OLR Bill Analysis
AN ACT IMPLEMENTING THE RECOMMENDATIONS OF THE PROGRAM REVIEW AND INVESTIGATIONS COMMITTEE CONCERNING MEDICAID PAYMENT INTEGRITY.
Starting June 30, 2014, this bill requires the Department of Social Services (DSS), in coordination with the chief state's attorney and attorney general, to annually submit a joint report to the General Assembly on the state's efforts in the previous fiscal year to (1) prevent and control Medicaid fraud, abuse, and errors and (2) recover Medicaid overpayments.
The bill also requires DSS to (1) assess the feasibility of expanding its Medicaid audit program, (2) analyze the recovery of Medicaid dollars through its third-party liability contractors to determine if recovery procedures maximize collection efforts, and (3) report its findings to the Human Services and Appropriations committees by January 1, 2014.
EFFECTIVE DATE: Upon passage
JOINT REPORT ON MEDICAID FRAUD PREVENTION AND OVERPAYMENT RECOVERY
The DSS, chief state's attorney, and attorney general's annual joint report must include a final reconciled and unduplicated accounting of identified, ordered, collected, and outstanding Medicaid recoveries from all sources. The report (1) cannot include any personally identifying information related to a Medicaid claim or payment and (2) does not have to include information that is protected from disclosure by state or federal law or by court rule.
The bill requires DSS, the chief state's attorney, and the attorney general to provide information and data, presumably in the report.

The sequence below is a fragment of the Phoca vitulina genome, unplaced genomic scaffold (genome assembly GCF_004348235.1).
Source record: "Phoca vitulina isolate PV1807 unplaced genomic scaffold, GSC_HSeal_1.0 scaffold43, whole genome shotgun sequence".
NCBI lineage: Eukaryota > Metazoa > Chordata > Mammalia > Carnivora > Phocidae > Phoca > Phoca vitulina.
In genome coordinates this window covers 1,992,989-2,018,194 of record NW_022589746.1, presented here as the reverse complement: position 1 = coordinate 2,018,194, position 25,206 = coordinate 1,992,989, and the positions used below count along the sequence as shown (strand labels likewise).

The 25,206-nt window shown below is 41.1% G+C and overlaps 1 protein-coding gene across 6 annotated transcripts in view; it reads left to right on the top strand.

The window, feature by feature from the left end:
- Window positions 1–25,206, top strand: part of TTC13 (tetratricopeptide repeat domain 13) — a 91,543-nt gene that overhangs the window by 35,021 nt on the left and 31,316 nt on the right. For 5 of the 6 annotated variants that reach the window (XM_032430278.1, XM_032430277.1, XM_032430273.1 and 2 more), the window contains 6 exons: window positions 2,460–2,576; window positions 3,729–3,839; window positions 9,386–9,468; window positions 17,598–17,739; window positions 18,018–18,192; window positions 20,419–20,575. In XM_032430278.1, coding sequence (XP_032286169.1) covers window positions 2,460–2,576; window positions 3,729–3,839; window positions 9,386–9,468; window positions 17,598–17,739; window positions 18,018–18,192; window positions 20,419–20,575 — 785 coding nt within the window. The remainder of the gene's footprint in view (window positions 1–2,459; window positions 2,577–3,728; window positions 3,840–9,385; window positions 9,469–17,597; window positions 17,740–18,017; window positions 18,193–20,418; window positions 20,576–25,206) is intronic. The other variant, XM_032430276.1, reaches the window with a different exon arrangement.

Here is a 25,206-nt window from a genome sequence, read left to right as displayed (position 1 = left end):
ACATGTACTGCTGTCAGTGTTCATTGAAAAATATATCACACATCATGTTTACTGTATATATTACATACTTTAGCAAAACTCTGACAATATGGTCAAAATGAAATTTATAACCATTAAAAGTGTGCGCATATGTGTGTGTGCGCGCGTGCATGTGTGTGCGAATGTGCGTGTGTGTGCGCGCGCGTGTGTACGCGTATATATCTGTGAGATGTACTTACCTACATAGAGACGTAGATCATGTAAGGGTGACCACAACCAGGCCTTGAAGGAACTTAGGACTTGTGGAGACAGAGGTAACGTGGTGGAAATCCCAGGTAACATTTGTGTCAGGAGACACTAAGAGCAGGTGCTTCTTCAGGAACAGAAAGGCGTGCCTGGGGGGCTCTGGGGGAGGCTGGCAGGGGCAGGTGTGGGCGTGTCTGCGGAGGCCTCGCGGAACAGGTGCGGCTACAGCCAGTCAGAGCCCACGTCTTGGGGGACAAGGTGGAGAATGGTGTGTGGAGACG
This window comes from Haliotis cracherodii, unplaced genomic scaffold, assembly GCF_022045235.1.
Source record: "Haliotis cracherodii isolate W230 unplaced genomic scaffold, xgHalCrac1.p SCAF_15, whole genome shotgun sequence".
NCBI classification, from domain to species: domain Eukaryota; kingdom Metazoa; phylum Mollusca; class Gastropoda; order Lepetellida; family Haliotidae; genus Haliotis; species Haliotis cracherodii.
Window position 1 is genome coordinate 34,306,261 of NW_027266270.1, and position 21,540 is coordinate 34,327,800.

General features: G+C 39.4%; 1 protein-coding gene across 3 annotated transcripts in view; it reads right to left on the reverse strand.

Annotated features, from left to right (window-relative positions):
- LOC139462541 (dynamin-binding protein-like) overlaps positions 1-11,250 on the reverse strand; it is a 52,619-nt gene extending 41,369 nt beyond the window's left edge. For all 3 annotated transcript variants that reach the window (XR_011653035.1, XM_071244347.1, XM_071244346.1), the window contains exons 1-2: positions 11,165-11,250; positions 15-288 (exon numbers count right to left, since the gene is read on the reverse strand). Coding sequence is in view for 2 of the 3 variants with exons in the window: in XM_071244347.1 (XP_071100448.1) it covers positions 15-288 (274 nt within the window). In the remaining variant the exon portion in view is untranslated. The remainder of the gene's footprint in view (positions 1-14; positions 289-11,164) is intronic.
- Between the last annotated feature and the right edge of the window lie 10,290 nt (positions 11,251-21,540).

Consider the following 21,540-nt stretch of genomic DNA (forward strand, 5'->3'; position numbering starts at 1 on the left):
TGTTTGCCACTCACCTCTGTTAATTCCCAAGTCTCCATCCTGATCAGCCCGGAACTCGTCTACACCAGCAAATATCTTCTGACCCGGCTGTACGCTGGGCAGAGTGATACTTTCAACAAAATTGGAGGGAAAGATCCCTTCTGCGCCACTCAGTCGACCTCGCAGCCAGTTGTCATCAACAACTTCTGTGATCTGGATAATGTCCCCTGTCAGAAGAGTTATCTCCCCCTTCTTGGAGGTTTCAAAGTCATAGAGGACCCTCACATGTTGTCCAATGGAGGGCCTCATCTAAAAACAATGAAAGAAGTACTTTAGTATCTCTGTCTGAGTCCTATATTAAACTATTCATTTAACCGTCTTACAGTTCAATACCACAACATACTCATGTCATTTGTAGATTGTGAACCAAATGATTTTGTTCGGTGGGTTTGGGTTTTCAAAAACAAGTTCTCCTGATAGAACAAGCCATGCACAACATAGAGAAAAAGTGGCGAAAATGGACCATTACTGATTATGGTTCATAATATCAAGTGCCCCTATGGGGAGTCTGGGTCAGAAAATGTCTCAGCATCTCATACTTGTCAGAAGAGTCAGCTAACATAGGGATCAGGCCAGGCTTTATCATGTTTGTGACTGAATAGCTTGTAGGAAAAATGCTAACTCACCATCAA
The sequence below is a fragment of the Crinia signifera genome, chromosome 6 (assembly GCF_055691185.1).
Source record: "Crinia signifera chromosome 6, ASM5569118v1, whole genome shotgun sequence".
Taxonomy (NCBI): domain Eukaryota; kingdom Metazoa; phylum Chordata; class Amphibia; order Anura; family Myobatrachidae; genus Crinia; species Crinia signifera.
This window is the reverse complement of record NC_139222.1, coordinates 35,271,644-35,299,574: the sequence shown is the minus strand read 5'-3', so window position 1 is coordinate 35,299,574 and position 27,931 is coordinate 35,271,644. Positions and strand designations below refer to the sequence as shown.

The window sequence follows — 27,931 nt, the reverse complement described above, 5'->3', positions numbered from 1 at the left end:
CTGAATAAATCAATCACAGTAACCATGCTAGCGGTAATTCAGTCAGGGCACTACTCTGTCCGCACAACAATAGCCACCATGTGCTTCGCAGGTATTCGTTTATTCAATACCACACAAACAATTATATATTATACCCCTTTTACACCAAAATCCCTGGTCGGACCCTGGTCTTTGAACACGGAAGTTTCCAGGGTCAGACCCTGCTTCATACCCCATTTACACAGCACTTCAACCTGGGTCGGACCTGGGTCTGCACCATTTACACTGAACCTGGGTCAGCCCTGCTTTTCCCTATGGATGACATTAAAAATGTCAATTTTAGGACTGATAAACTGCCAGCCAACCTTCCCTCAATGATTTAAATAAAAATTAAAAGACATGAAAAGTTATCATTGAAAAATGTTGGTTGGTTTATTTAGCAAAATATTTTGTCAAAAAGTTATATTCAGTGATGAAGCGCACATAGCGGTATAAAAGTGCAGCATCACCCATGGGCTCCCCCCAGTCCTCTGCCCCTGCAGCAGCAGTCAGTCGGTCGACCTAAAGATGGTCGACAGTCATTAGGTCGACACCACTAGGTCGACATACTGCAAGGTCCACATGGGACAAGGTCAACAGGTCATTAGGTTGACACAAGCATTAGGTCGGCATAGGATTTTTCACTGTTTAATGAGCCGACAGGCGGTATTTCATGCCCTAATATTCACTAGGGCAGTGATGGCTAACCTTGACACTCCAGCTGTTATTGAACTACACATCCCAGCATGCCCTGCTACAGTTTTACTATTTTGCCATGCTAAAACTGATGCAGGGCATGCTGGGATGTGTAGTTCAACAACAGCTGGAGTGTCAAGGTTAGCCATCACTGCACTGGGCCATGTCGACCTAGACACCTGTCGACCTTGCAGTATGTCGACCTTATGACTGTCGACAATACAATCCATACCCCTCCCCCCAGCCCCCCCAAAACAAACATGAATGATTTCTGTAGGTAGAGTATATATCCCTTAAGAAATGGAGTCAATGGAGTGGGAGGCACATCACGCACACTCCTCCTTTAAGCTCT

DSS Information Requirements
The bill requires DSS to provide Medicaid audit data, including the:
1. number of such completed audits by provider type,
2. amount of overpayments identified and recovered due to such audits,
3. amount of avoided costs identified by the audits, and
4. number of such audits that were referred to the chief state's attorney.
The bill requires DSS to provide Medicaid program integrity investigation data, including:
1. the number of complaints received by source type and reason;
2. the number of investigations opened and completed by source and provider type, including outcomes;
3. the amount of overpayments identified and collected due to investigations;
4. the number of investigations resulting in (a) a referral to the chief state's attorney, (b) suspension of Medicaid payments by provider type, and (c) provider exclusion from Medicaid by provider type;
5. for each closed investigation, the length of time between case opening and closing by time ranges, from between (a) less than one month to six months, (b) seven to 12 months, (c) 13 to 24 months, or (d) 25 or more months; and
6. for each investigation referred to another agency, the length of time between case opening and referral for those time ranges.
The bill also requires DSS to provide information on the amount of overpayments collected by recovery contractors by contractor type.
Chief State's Attorney and Attorney General Information Requirements
The bill requires the chief state's attorney and attorney general to each provide Medicaid information including:
1. the number of investigations opened by source type;
2. the general nature of the allegations by provider type;
3. for each closed case, the length of time between case opening and closing by time ranges, from between (a) less than one month to six months, (b) seven to 12 months, (c) 13 to 24 months, or (d) 25 or more months;